I can’t pinpoint when it was exactly that I decided I didn’t like eggplant, but I do know it was many years ago and that I haven’t (consciously) eaten it since. Because eggplant is coming into season, it’s become really hard to avoid in the grocery store aisles. I don’t know what it is, but every time I pass them by, the eggplants seem to call out to me to give them another chance. After all these years of abstinence, I started to question my distaste for the strange purple veggie: have I been judging it too harshly?
So, I finally broke down a few days ago and decided to buy a big, beautiful eggplant. I figured ratatouille would be an easy first recipe for a novice. But after all the time and energy I spent preparing and cooking everything, I could barely finish my dinner. I had even made enough so that I would have leftovers, but just the thought of eating more of that ratatouille made me queasy. Maybe I chose the wrong recipe, or maybe I didn’t cook the dish correctly–whatever it was, that ratatouille was so bad that I actually threw the rest into the trash (and I never waste food).
I had only used half of my eggplant for the ratatouille recipe and had tossed the other half back into the fridge. When I spotted the remaining eggplant a couple of days later, I took pity. I don’t know what compelled me to give that eggplant another chance, but I think it may have been my conscience beating me up for wasting so much food before. This time around I decided I would slice the veggie into rounds, bread it (with dairy-free milk and gluten-free flour and bread crumbs, of course), and bake it. I was inspired by traditional Eggplant Parmesan recipes, but I thought I would give the dish a healthier and more modern twist.
My breading station (please ignore the 70s-inspired marbled countertop):
The breaded eggplant ready to go into the oven:
I’m not usually a glass-half-empty kind of person, but I had a nagging feeling that this dish was going to disappoint me like my failed ratatouille. So when I first took the eggplant out of the oven, I was surprised by how amazing it smelled. And with the first bite, I was even more shocked that the eggplant wasn’t just good, it was awesome! I ate everything without even offering a bite to my husband (he usually declines anyway, but I didn’t want to take the chance that he might accept the offer this time).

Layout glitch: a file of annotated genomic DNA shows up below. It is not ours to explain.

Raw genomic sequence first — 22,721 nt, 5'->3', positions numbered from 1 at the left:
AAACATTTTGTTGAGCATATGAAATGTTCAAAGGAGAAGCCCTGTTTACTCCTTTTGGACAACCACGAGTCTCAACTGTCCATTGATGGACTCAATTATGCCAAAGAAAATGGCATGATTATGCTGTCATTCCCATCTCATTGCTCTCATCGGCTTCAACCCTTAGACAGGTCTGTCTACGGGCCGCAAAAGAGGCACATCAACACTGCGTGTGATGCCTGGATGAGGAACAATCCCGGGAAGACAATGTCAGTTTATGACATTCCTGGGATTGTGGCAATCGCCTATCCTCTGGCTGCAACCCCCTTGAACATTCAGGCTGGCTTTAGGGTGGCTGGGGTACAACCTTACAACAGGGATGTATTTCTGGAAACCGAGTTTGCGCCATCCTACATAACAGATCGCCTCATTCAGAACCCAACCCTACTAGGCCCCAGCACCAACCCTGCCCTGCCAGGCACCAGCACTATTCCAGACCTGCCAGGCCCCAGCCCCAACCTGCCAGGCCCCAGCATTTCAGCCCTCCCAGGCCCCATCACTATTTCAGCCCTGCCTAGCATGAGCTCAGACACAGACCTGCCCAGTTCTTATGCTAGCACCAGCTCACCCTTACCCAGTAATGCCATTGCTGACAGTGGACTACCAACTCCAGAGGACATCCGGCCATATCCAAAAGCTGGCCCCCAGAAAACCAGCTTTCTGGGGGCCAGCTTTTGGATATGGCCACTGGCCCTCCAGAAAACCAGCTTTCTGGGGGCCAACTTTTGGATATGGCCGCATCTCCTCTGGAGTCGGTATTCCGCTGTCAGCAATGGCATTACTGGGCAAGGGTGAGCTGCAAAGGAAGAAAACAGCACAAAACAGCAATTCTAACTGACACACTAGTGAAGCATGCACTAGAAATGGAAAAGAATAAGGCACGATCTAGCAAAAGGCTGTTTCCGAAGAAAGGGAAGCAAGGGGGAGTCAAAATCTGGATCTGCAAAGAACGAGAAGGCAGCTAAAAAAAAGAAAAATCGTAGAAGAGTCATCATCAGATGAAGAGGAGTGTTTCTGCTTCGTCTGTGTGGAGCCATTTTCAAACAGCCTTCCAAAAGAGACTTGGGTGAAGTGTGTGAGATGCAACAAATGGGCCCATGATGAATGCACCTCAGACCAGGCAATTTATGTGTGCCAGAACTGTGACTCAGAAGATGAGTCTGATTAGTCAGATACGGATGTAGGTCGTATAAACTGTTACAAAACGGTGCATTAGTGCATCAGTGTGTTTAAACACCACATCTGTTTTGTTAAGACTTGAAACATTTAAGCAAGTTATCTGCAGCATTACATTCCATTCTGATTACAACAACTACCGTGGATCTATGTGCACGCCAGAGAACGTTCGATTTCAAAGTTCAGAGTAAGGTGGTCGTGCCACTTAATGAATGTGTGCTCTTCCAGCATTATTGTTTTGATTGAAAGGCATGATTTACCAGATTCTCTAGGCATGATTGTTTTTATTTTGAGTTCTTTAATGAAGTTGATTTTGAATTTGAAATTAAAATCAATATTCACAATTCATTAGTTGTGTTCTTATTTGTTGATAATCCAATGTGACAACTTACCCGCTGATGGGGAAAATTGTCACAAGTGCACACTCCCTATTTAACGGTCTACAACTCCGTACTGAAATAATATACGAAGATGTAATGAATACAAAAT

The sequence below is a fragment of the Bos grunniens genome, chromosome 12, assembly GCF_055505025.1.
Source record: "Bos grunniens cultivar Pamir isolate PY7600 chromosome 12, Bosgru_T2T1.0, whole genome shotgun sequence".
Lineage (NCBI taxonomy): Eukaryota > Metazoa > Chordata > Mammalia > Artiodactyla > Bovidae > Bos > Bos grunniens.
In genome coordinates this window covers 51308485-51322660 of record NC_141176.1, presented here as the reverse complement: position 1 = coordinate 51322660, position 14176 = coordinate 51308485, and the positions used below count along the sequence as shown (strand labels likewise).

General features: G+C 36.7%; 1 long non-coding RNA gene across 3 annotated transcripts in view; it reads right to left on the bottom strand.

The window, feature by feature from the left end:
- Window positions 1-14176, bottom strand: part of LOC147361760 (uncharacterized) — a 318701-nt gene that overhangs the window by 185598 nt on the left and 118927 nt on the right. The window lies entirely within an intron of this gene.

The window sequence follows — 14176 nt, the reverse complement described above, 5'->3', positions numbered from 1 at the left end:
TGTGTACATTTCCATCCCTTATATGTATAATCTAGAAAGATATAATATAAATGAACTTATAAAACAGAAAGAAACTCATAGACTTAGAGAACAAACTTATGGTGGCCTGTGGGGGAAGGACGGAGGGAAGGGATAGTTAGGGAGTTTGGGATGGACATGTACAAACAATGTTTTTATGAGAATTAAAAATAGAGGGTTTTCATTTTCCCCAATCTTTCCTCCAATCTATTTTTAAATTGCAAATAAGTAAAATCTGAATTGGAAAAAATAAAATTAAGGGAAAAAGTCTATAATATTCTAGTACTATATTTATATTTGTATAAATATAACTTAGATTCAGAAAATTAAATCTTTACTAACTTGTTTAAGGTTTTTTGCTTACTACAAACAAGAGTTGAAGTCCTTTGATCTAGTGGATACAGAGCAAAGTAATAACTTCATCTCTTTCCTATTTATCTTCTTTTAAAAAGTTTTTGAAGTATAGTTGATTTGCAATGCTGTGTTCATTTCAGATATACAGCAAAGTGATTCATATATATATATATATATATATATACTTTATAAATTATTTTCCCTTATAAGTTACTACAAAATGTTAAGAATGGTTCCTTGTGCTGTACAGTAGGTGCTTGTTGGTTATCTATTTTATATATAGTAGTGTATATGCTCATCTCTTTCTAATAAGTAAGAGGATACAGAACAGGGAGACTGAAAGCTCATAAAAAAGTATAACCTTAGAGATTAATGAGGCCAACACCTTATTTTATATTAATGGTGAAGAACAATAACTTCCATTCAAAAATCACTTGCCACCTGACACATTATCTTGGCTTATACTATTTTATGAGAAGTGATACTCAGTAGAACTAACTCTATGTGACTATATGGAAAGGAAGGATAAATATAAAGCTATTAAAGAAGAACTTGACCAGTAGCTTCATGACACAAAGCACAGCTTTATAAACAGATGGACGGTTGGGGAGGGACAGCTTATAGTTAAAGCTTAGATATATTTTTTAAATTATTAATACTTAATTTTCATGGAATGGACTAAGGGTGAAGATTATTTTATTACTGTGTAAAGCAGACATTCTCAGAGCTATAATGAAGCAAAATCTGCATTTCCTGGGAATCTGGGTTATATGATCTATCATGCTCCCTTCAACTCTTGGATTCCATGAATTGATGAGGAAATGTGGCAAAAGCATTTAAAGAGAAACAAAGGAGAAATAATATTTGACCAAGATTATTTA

So I guess I owe eggplant a big apology. As it turns out, I have been judging it too harshly. I guess I have a lot of making up to do
- 1 medium-sized American (globe) eggplant, sliced into ½-inch-thick rounds
- sea salt, as needed, plus 1tsp.
- 1 rounded cup almond flour (or gluten-free flour of choice)
- 1-2 cups almond milk (or dairy-free milk of choice)
- 2 slices of gluten-free bread (I used millet bread), toasted and ground into crumbs using a food processor
- ½ Tbs. dried oregano
- ½ Tbs. dried thyme
- pepper, as needed
- olive oil (in a sprayer to coat the breaded eggplant)
- Preheat oven to 425 degrees. Place a large baking dish into the oven to heat up (this will help to crisp the outside of the eggplant when it’s cooked).
- Slice the eggplant into rounds. Generously coat the eggplant slices in salt and allow them to sit for at least 30 minutes to “sweat” out the bitter juices. After 30 minutes, rinse the eggplant slices and pat them dry.
- Mix the bread crumbs with the oregano, thyme, 1 tsp. of sea salt, and pepper.
- Create a breading station (using shallow bowls or rimmed plates) in this order: almond flour, almond milk and bread crumbs.
- One slice of eggplant at a time, coat each side in the flour, then in the almond milk, and, lastly, in the bread crumbs, making sure that plenty of the bread crumbs stick to the eggplant. Once the slices are coated, place them on a sheet of parchment paper.
- When all of the eggplant slices are breaded and on the parchment paper, spray each one generously on both sides with olive oil.
- Carefully slide the parchment paper onto the heated baking sheet and place into the oven to cook. Bake for approx. 20-25 minutes. Check to make sure the bread crumbs have darkened in color and, when ready, remove the eggplant from the oven.
- Serve with homemade* or store-bought marinara sauce. Enjoy!